Jean-Claude Arnault, photographer in Nobel prize scandal, charged with rape
A French photographer at the heart of a scandal that saw this year's Nobel Prize for Literature postponed has been charged with rape.
Jean-Claude Arnault, who was charged with two counts of rape dating back to 2011, denies the allegations.
The Swedish Academy, which handles the prize, last month postponed it amid criticism of its handling of the case.
Swedish prosecutor Christina Voigt said the evidence against Mr Arnault "was robust and sufficient for prosecution".
The photographer, who is well-known in Sweden, is married to a former member of the centuries-old Swedish Academy.
"He maintains that he is completely innocent of the allegations," said Mr Arnault's lawyer, Bjorn Hurtig.
"I do not share the prosecutor's view that the evidence is robust," he added. "Accounts differ, there is no technical evidence, there are no direct witness accounts and the events are a long time in the past."
The two counts of rape concern the same woman, who has not been identified.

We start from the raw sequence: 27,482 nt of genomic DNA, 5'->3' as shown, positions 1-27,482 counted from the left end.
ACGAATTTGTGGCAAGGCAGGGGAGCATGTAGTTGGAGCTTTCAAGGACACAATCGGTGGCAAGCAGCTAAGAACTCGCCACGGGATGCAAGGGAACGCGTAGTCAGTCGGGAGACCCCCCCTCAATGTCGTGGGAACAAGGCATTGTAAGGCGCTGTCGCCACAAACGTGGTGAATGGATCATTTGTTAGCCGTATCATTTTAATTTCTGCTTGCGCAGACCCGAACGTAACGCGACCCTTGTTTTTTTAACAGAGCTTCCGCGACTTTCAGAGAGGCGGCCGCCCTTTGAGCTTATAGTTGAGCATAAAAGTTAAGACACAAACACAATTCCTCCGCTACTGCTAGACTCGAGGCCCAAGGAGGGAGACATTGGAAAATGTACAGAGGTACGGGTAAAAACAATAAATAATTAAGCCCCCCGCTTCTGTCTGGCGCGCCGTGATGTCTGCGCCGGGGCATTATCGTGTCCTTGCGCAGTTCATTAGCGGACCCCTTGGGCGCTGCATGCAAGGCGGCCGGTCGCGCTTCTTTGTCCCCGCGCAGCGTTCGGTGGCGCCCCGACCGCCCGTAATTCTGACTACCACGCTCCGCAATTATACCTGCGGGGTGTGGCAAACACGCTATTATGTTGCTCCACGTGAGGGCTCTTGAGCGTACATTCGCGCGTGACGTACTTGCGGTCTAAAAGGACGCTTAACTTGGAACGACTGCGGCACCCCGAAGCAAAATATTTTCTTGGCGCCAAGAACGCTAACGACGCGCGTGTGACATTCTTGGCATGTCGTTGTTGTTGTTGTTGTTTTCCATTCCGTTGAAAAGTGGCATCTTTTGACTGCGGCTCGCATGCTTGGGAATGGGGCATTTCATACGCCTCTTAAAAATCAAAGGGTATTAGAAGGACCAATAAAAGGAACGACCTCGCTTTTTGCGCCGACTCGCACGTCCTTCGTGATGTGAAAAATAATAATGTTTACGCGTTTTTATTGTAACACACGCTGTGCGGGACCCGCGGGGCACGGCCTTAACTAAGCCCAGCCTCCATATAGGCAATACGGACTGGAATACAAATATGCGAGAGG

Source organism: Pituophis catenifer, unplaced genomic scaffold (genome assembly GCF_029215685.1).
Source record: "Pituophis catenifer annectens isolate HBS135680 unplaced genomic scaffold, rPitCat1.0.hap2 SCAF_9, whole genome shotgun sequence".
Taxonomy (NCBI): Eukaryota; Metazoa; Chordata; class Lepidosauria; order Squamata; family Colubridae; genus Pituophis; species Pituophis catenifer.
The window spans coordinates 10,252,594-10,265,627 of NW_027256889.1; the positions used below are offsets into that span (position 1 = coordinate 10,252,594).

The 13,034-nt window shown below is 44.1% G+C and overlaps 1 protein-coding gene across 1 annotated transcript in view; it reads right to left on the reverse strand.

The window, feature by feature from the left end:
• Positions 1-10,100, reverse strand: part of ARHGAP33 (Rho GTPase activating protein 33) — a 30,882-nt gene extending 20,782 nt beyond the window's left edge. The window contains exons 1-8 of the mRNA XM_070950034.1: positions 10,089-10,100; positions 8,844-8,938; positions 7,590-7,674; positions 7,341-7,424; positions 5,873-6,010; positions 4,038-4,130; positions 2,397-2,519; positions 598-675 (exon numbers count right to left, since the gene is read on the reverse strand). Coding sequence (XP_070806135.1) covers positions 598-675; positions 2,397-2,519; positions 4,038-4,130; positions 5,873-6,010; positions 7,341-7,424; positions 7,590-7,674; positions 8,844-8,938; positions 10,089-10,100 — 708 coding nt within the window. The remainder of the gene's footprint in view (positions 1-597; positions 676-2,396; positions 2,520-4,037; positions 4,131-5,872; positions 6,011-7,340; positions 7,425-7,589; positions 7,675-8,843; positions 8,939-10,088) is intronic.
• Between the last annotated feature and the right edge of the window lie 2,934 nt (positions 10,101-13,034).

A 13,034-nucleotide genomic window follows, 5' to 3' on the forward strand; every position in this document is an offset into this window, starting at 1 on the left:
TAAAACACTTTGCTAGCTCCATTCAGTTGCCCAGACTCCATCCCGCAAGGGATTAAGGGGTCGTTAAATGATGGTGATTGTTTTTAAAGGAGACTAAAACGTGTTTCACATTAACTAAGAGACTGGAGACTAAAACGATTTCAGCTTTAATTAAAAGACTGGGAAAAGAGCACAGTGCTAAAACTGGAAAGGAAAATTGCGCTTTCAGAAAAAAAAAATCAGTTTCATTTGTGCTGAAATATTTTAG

How did the Nobel row unfold?
It evolved out of Sweden's #MeToo movement. In late 2017, some 18 women came forward in a Swedish newspaper to accuse Mr Arnault of sexual harassment and assault, prompting an investigation by state prosecutors.
He denied all the alleged incidents, many of which were said to have happened at properties owned by the Academy or at his literary club.
Mr Arnault has also been accused of groping the heir to the Swedish throne, Crown Princess Victoria, during a formal dinner in 2006 - which he denies.
In April, the Swedish organisation handed over an internal report it had conducted through lawyers to judicial authorities.
The same month, it voted against removing Mr Arnault's wife, the poet and writer Katarina Frostenson, from its 18-person committee.
This, along with accusations of conflict of interest and the leaking of Nobel winners' names, is said to have divided the Academy and sparked a wave of resignations - including by Ms Frostenson and the Academy's head, Prof Sara Danius.
Technically, members of the Swedish Academy cannot resign from their positions, which are assumed for life. But they can stop taking part in its activities.
The situation became so bad that the body decided to postpone the 2018 Nobel Prize for Literature, due to a lack of public confidence.
"The Academy needs time to regain its full complement, engage a larger number of active members and regain confidence in its work," it said in a statement.
The academy says it will announce the 2018 winner along with the 2019 winner next year.